By: Oberst von Berauscht –
In the Deep South during the 1940s two families live and work with each other on the same farmland. The Jacksons are tenant farmers working for their rent, putting aside whatever they can with hopes of a better future. The McAllan family owns the land, facing their own personal struggles. The McAllans are only just a bit better off than the Jacksons, as hard times press down on both families. War breaks out in Europe, and each family sends one of their own to fight, but when Jamie McAllan (Garrett Hedlund) and Ronsel Jackson (Jason Mitchell) return, both find it difficult to readjust to their “place” at home. Jamie strikes up a friendship with Ronsel, finding more in common with a fellow veteran than anyone in his family.
Choice of hats for instance…
Director Dee Rees crafted a story of epic quality, exploring the internal struggles of its many characters. Their hopes and dreams of a better life come into conflict when reality looms. The chief conflict of the film develops as a result of the friendship between Ronsel and Jamie, as their cross-racial friendship clashes with the established social pecking order. The turmoil of the war in Europe reverberates through every moment in their lives, and their families lack the experiences necessary to understand what each was going through.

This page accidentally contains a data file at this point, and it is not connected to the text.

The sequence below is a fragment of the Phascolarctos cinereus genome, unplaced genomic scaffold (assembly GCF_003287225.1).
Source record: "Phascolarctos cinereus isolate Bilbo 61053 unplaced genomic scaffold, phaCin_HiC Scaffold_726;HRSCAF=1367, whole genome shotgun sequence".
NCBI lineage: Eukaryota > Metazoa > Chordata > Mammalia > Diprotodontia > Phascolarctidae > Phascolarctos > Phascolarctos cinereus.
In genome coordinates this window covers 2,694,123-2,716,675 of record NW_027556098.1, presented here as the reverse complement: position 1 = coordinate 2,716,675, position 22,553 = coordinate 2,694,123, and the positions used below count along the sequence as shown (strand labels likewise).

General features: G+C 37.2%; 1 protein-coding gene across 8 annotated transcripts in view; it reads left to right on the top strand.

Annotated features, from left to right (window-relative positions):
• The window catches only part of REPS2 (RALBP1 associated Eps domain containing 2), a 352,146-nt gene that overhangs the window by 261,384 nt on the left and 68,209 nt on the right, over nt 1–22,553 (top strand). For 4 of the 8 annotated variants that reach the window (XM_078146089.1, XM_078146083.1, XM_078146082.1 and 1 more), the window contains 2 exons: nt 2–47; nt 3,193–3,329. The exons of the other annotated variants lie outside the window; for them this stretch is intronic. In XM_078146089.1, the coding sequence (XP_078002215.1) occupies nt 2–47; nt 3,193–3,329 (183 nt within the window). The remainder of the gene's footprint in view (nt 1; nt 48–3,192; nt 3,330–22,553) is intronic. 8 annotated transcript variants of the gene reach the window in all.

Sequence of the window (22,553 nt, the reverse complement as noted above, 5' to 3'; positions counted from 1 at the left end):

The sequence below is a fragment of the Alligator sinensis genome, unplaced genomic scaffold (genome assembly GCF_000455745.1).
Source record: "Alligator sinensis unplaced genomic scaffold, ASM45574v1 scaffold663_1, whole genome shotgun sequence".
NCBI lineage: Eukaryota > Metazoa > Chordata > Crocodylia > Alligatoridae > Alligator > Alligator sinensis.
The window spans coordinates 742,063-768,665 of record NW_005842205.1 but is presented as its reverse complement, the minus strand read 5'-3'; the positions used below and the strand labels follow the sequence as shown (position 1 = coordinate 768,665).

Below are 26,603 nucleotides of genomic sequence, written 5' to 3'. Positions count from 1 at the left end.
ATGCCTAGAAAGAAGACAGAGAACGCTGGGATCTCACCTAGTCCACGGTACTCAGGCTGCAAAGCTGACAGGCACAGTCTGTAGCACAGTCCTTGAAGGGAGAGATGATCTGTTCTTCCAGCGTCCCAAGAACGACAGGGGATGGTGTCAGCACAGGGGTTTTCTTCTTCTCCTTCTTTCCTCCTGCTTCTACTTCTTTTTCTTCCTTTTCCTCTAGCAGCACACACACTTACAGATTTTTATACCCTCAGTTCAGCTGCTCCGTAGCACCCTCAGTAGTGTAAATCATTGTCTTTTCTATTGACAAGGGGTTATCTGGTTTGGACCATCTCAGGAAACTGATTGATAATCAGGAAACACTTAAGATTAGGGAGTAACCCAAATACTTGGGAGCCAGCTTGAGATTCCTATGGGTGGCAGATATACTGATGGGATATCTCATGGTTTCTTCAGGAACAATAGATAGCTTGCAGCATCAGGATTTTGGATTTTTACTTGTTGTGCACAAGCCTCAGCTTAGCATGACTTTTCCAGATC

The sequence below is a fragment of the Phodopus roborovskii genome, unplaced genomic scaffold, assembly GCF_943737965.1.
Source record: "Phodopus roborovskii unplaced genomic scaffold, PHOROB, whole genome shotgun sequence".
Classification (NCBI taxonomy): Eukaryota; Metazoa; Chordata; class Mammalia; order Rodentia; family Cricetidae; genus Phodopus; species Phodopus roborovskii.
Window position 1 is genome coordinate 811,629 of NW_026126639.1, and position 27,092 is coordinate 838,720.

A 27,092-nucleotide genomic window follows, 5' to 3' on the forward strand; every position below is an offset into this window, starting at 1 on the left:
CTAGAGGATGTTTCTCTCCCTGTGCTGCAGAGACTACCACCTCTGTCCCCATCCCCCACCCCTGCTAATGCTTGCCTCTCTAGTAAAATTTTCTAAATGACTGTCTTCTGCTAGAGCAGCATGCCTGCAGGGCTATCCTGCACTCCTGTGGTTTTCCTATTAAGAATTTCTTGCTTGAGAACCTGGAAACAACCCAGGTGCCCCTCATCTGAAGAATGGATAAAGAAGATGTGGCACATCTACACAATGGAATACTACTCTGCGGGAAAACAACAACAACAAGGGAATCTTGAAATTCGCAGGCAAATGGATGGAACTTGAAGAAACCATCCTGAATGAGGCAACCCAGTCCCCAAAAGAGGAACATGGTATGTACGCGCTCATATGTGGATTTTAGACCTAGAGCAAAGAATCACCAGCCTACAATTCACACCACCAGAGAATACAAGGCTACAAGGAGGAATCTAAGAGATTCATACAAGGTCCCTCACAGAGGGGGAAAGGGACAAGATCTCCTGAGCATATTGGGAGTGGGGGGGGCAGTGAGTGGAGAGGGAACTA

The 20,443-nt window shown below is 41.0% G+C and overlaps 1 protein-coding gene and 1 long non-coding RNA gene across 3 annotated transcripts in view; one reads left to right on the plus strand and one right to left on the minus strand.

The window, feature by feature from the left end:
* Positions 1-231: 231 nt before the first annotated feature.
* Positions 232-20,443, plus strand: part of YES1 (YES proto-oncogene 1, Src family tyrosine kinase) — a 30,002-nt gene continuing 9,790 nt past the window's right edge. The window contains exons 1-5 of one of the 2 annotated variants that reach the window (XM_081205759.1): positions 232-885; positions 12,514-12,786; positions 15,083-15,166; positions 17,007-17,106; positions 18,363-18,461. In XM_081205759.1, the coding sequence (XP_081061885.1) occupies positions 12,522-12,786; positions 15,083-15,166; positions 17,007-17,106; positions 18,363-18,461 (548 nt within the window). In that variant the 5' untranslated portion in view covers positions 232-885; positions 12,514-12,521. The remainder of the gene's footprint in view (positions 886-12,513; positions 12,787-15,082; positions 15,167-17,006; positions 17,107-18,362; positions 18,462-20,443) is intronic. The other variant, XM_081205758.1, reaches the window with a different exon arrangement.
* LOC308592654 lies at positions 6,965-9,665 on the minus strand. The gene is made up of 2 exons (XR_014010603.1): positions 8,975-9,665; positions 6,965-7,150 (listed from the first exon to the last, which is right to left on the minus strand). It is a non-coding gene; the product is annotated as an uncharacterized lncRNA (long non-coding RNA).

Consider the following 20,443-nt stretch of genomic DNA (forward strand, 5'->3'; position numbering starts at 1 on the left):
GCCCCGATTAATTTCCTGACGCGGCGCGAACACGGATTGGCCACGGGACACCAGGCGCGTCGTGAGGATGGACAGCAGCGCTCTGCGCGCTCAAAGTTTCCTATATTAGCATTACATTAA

That’s not to say that $&%# at home was all roses and happiness…
On the surface Mudbound might be seen as simply another portrayal of racism in the rural south during the 1940s, however this is one ingredient in a complex character story that explores a circular nature of economic and cultural repression. The McAllan family are landowners, but only just. Their financial situation requires them to take on a tenant family just to make ends meet. The Jacksons want desperately to better their situation with land ownership a dream. Their agreement with the McAllans is designed to keep them from being able to put much aside, and should anything happen to one family member, they risk falling perilously deeper into debt. Ironically, the more pressure the McAllan families place on the Jacksons, they are in a worse position themselves. The interplay between the McAllan and Jackson family, and the inner-monologues held by its principle characters make for moving self reflective moments that are equally as relevant now as ever.
It is a shame this film didn’t get a significant theatrical release, as the cinematography is spectacular and really deserves a bigger screen for best viewing. There is a Southern Gothic visual palate which sets the earthy tone of the story with gloomy eyes. Strangely, the colors open up and brighten in scenes taking place overseas in Europe. Despite the trauma endured by Jamie and Ronsel, both found more of a sense of moral certainty in the fog of war than the unforgiving fury of the Jim Crow South.
Mudbound is one of the year’s best films, and one of the best recent films to use historical racial discrimination to draw comparisons with modern tribulations.
Mudbound (2017) Movie Review
Take a Drink: for casual racism
Take a Drink: for bible quoting
Take a Drink: when any character drinks
Do a Shot: for flashbacks